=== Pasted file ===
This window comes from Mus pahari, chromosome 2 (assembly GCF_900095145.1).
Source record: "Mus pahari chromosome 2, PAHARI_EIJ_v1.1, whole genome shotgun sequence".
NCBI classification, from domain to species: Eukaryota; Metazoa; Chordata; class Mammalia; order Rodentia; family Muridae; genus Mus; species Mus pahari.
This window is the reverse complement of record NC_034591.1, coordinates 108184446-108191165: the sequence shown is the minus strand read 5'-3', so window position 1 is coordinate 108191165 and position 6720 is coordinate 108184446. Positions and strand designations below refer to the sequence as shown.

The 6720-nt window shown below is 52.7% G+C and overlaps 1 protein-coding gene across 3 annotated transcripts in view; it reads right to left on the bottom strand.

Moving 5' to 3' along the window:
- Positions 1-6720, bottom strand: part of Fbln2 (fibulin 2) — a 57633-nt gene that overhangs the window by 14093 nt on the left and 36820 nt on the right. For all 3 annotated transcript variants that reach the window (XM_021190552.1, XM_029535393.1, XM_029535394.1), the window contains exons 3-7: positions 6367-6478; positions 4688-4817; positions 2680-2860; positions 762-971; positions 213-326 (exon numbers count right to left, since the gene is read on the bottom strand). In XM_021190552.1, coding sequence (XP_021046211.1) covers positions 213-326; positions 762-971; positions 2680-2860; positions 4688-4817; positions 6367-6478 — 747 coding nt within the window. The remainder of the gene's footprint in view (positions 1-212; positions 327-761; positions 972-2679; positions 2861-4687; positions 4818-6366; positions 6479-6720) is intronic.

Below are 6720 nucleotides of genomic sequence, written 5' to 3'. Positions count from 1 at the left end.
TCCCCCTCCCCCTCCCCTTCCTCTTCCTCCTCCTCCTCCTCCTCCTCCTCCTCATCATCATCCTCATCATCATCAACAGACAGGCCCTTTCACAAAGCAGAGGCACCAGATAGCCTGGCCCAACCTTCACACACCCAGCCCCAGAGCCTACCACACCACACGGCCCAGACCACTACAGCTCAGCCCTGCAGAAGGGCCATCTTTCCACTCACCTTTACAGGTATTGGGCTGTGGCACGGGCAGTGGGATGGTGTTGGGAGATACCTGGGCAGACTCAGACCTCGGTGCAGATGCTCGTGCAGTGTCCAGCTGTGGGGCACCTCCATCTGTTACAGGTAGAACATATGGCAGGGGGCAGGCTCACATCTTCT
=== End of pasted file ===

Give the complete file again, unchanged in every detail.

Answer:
This window comes from Mus pahari, chromosome 2 (assembly GCF_900095145.1).
Source record: "Mus pahari chromosome 2, PAHARI_EIJ_v1.1, whole genome shotgun sequence".
NCBI classification, from domain to species: Eukaryota; Metazoa; Chordata; class Mammalia; order Rodentia; family Muridae; genus Mus; species Mus pahari.
This window is the reverse complement of record NC_034591.1, coordinates 108184446-108191165: the sequence shown is the minus strand read 5'-3', so window position 1 is coordinate 108191165 and position 6720 is coordinate 108184446. Positions and strand designations below refer to the sequence as shown.

The 6720-nt window shown below is 52.7% G+C and overlaps 1 protein-coding gene across 3 annotated transcripts in view; it reads right to left on the bottom strand.

Moving 5' to 3' along the window:
- Positions 1-6720, bottom strand: part of Fbln2 (fibulin 2) — a 57633-nt gene that overhangs the window by 14093 nt on the left and 36820 nt on the right. For all 3 annotated transcript variants that reach the window (XM_021190552.1, XM_029535393.1, XM_029535394.1), the window contains exons 3-7: positions 6367-6478; positions 4688-4817; positions 2680-2860; positions 762-971; positions 213-326 (exon numbers count right to left, since the gene is read on the bottom strand). In XM_021190552.1, coding sequence (XP_021046211.1) covers positions 213-326; positions 762-971; positions 2680-2860; positions 4688-4817; positions 6367-6478 — 747 coding nt within the window. The remainder of the gene's footprint in view (positions 1-212; positions 327-761; positions 972-2679; positions 2861-4687; positions 4818-6366; positions 6479-6720) is intronic.

Below are 6720 nucleotides of genomic sequence, written 5' to 3'. Positions count from 1 at the left end.
TCCCCCTCCCCCTCCCCTTCCTCTTCCTCCTCCTCCTCCTCCTCCTCCTCCTCATCATCATCCTCATCATCATCAACAGACAGGCCCTTTCACAAAGCAGAGGCACCAGATAGCCTGGCCCAACCTTCACACACCCAGCCCCAGAGCCTACCACACCACACGGCCCAGACCACTACAGCTCAGCCCTGCAGAAGGGCCATCTTTCCACTCACCTTTACAGGTATTGGGCTGTGGCACGGGCAGTGGGATGGTGTTGGGAGATACCTGGGCAGACTCAGACCTCGGTGCAGATGCTCGTGCAGTGTCCAGCTGTGGGGCACCTCCATCTGTTACAGGTAGAACATATGGCAGGGGGCAGGCTCACATCTTCT